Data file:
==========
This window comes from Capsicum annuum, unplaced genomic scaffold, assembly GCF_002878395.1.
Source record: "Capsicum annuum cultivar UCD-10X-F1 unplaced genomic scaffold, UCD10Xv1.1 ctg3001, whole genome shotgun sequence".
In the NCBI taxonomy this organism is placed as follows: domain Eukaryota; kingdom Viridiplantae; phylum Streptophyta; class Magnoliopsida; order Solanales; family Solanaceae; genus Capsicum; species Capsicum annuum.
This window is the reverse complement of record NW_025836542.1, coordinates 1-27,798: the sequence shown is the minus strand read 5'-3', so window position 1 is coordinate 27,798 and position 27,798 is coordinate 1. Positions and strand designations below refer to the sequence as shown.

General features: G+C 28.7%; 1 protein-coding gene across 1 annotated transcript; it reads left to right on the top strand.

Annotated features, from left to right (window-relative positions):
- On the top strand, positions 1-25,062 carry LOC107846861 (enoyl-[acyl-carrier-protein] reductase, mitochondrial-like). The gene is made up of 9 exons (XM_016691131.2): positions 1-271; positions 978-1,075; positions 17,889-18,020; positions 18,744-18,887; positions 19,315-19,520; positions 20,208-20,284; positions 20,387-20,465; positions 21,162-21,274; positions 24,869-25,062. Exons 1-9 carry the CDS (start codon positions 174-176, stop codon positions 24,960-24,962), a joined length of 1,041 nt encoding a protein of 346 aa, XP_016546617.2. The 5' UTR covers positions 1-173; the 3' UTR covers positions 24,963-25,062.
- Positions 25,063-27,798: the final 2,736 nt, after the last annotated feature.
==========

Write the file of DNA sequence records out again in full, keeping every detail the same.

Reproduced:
This window comes from Capsicum annuum, unplaced genomic scaffold, assembly GCF_002878395.1.
Source record: "Capsicum annuum cultivar UCD-10X-F1 unplaced genomic scaffold, UCD10Xv1.1 ctg3001, whole genome shotgun sequence".
In the NCBI taxonomy this organism is placed as follows: domain Eukaryota; kingdom Viridiplantae; phylum Streptophyta; class Magnoliopsida; order Solanales; family Solanaceae; genus Capsicum; species Capsicum annuum.
This window is the reverse complement of record NW_025836542.1, coordinates 1-27,798: the sequence shown is the minus strand read 5'-3', so window position 1 is coordinate 27,798 and position 27,798 is coordinate 1. Positions and strand designations below refer to the sequence as shown.

General features: G+C 28.7%; 1 protein-coding gene across 1 annotated transcript; it reads left to right on the top strand.

Annotated features, from left to right (window-relative positions):
- On the top strand, positions 1-25,062 carry LOC107846861 (enoyl-[acyl-carrier-protein] reductase, mitochondrial-like). The gene is made up of 9 exons (XM_016691131.2): positions 1-271; positions 978-1,075; positions 17,889-18,020; positions 18,744-18,887; positions 19,315-19,520; positions 20,208-20,284; positions 20,387-20,465; positions 21,162-21,274; positions 24,869-25,062. Exons 1-9 carry the CDS (start codon positions 174-176, stop codon positions 24,960-24,962), a joined length of 1,041 nt encoding a protein of 346 aa, XP_016546617.2. The 5' UTR covers positions 1-173; the 3' UTR covers positions 24,963-25,062.
- Positions 25,063-27,798: the final 2,736 nt, after the last annotated feature.